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Friday, June 9, 2023

Pokémon Brilliant Diamond & Shining Pearl Resolved Many of Diamond & Pearl's Release-Era Issues

By LUDWIG VON KOOPA - Historical revisionism drives dislike, but I'm not a fan of that.

It has been a trend in several gaming fandom circles (The Legend of Zelda, Sonic the Hedgehog, and Pokémon; the last of those being today's topic) where there is a cycle of love-hate relationships with old games and new games. A game might be disliked at release and then appreciated later... or the other way around. In Pokémon Pearl and Pokémon Diamond's case when they released on the Nintendo DS in 2006–2007 (back before the world all got games at the same time, Japan got it in 2006), the games were almost universally acclaimed by game critics and normal fans alike. They were proclaimed to be the best mainline Pokémon RPG up to that point, though with some imperfections.

And then... something happened many years later, and fans were turning on Diamond and Pearl. Even worse, it was as if all of that praise never happened. It's like all of the fans had learned Toxic. But I won't let what they say undo how much I liked Sinnoh at the time, and much moreso than the games that came before it. And having played Pokémon Shining Pearl, it's still my favourite mainline Pokémon game of the generation.

I very recently wrote an article comparing the sour fan reception to Shining Pearl plus Brilliant Diamond to the much more glowing fan reception of Advance Wars 1+2: Re-Boot Camp, despite their similar faithful remaster philosophies. I've went back and did some research using the Wayback Machine on what was actually said, at the time of release and slightly after, about Pokémon Diamond and Pokémon Pearl, and I'm going to share that information with you all and what Brilliant Diamond and Shining Pearl changed or kept the same compared to that feedback.

I've actually compiled a spreadsheet on ten critic reviews and ten GameFAQs user reviews (at the time, that's where people went to write detailed reviews of games; it certainly helps that the reviews are still around today and aren't purged off the Internet), purposefully avoiding reviews that tended to be nothing but positive. So I actually went for more negative reviews with lower scores and noted the positive feedback and negative feedback. I've summarised the feedback from both the critics and users. Note the word contemporary means “from that time it came out” and isn't a synonym for “modern”. Somehow, English speakers have allowed the word to hold contradictory meanings at the same time:

Contemporary Positive Feedback for Pokémon Diamond and Pokémon Pearl
There is a lot of content in the games, and they will provide a lot of bang for your buck
The presentation is improved with new 3D effects in the outdoors that make some details pop
The Global Trade System (GTS) allows you to trade with anyone across the world, which is great for your Pokédex
The music sounds nice
There is some more depth to the battle system, such as the physical-special move split
Sinnoh itself is nicely designed
The gameplay is addicting
Contemporary Negative Feedback for Pokémon Diamond and Pokémon Pearl
Game-specific Friend Codes are a pain
You can't walk diagonally
The Pokémon series hasn't radically innovated its formula
The Pokémon that originated from prior generations have low-quality cries, which stand out compared to the likes of Kricketune
The 3D assets aren't applied universally, such as in-battle and inside buildings
The story is weak and feels like it's been done before
Battles move too slowly, including battle animations and lots of pauses
The encounter rate of wild Pokémon feels too high
There should be online battles versus random people
HM slaves dominating your party isn't fun to manage
The Pokétch applications range from useless to decent; should only be useful if it takes up a whole screen
The Underground and Contests aren't necessarily interesting diversions. They also don't connect back to the main gameplay enough
It's too easy
Type match-ups are hard to remember without a strategy guide
It should be like Johto where there is another region to explore
There aren't enough Fire types, and Chimchar is overpowered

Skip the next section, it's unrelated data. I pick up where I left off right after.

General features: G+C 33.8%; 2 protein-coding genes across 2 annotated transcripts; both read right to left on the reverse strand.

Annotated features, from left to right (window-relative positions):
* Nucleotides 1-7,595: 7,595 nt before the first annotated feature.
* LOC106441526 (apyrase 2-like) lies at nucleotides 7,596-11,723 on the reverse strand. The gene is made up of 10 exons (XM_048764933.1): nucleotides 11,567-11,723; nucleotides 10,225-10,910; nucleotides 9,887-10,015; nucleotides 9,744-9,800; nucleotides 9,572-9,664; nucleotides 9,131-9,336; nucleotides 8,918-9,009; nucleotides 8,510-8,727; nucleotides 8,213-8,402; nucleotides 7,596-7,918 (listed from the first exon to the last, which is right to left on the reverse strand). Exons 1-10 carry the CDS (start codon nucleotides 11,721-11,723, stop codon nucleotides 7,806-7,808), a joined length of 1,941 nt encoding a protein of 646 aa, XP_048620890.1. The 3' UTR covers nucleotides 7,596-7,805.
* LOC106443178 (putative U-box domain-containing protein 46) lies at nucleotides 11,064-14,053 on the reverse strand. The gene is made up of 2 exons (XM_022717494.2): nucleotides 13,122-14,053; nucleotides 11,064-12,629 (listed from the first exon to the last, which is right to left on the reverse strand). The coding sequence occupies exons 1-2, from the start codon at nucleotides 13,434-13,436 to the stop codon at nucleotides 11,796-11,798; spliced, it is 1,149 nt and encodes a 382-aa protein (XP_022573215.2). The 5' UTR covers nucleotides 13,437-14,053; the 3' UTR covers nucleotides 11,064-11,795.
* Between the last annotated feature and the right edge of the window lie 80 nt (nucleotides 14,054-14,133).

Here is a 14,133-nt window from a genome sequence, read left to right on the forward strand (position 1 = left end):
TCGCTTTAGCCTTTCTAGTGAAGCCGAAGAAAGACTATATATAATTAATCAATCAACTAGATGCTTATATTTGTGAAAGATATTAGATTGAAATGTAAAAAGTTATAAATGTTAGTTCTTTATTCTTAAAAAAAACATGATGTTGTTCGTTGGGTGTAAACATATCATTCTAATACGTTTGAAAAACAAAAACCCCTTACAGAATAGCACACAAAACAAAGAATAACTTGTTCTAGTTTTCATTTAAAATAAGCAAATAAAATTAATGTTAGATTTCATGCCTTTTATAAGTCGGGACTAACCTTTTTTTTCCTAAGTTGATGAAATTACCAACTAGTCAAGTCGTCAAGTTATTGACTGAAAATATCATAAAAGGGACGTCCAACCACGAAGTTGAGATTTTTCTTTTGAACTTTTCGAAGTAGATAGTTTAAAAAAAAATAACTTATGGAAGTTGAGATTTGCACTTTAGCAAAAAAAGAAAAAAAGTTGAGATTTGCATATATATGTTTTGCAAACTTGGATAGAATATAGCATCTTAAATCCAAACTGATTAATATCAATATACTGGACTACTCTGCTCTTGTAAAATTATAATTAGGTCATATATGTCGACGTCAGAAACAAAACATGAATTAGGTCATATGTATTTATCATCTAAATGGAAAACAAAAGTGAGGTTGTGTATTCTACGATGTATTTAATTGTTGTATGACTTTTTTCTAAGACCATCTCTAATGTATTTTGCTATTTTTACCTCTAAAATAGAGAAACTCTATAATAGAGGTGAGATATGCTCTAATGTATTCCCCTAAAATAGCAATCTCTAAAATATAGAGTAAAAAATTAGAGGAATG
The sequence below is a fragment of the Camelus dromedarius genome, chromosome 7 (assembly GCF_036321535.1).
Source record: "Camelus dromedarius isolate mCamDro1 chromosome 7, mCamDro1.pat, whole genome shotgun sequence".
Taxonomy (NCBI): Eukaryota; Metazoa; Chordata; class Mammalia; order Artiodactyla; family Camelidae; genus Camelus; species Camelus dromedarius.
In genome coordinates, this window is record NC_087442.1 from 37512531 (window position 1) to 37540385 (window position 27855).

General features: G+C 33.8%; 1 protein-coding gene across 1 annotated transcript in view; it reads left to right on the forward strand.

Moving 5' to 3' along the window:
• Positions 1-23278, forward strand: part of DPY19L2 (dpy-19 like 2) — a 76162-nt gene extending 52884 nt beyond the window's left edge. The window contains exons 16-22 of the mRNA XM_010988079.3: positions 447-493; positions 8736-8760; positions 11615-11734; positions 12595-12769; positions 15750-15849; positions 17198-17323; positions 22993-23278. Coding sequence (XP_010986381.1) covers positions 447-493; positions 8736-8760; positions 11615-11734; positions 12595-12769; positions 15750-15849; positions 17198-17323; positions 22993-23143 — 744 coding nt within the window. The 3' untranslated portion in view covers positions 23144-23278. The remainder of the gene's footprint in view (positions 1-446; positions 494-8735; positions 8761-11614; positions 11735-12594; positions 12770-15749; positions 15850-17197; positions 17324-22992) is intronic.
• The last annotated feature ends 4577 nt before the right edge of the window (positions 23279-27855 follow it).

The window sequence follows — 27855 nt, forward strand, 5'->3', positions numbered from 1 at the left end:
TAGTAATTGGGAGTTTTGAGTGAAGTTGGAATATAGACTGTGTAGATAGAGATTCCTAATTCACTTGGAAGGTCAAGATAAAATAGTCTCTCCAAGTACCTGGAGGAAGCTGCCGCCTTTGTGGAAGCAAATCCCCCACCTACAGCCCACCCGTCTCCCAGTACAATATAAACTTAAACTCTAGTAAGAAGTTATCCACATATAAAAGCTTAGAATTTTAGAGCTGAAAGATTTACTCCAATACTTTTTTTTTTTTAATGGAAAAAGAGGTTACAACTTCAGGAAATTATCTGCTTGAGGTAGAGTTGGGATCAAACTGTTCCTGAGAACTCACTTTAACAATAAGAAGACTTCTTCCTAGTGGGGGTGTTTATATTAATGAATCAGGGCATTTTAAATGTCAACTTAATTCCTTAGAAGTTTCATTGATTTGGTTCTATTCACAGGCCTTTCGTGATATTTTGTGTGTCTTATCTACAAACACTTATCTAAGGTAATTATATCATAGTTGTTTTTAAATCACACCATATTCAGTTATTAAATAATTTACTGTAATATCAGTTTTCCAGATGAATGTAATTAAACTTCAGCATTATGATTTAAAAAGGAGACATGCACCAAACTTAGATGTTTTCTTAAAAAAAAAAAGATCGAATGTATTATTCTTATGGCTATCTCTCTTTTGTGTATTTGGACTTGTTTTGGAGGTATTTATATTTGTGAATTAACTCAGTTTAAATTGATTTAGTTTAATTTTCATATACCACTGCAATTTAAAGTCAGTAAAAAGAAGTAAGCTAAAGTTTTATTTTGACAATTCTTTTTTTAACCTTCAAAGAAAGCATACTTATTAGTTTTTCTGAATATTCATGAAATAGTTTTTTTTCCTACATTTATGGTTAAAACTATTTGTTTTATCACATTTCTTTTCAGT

The above is what people actually said back then. Remember: Just because something is complained about doesn't make it a valid complaint. After reading a whole lot of reviews, it was quickly clear to me that professional reviewers, whether it's now where they are just outright frauds, or then (where, pre-GamerGate, a lot may have been unethical and without a posted ethics policy and readers were none-the-wiser), tend not to know what they're talking about.

Regardless, a lot of the bullet points in the negative column (and even some in the positive column) have been changed with Brilliant Diamond and Shining Pearl. And just because there are more points in the negatives than the positives doesn't mean that the games were originally received negatively. They were applauded upon release. I was just purposefully looking for any negative points to put up there for the purpose of seeing if the remasters addressed them.

The game has even more content than the originals. While it's still 493 Pokémon, the post-game has been expanded a bit, including gym leader rematches, the Battle Tower having a master class with additional characterisation potential, Ramanas Park, and some more things. (Especially if you got the Platinum events.) The 3D is improved in this game, especially during battles and inside buildings, while maintaining the lovable art style that people had originally praised. Some of the battle mechanics have been brought over to the new games, such as the Fairy type.

Pokémon Shining Brilliant Diamond Pearl Nintendo DS versus Switch 3D graphics effects Lost Tower assets example comparison
Reviewers were correct back then that the 3D effects disappeared indoors.
People are wrong now when they pretend like there hasn't been an improvement in this area.

Game-specific Friend Codes (back in the day, friends were tied to your specific game, not your console) have been abolished. Friends are tied to your Nintendo Switch, and you can do many more activities without being friends with people, including with link codes. You can now battle with random people with the Global Club feature, though I don't recommend it. Some guy named Jose wrecked my team with his Mewtwo and Lugia. You can now walk diagonally (and with a Pokémon, for what its worth) if you choose. Cry quality is now uniform across the Pokémon cast (this complaint came up way more than you'd expect in 2007) instead of Generation 1 and 2 Pokémon being forced to screech in 8-bit. The battle speed is significantly improved and faster, especially if you turn battle effects (animations) off in the settings, and the BEEP BEEP when your health goes low will stop being annoying as well (someone also complained about this). You no longer have to teach your Pokémon party any HMs to navigate the world, and can summon Pokémon with your Pokétch to do so for you. The game will now tell you type match-ups if you've encountered a Pokémon before so you don't have to memorise those, though I don't think that's necessarily a good thing. If you want to buy more Repels, they're there and money is actually more plentiful than before. Plus, the game will ask you after a Repel has expired if you'd like to use one, as opposed to you having to open the menu to re-apply a Repel.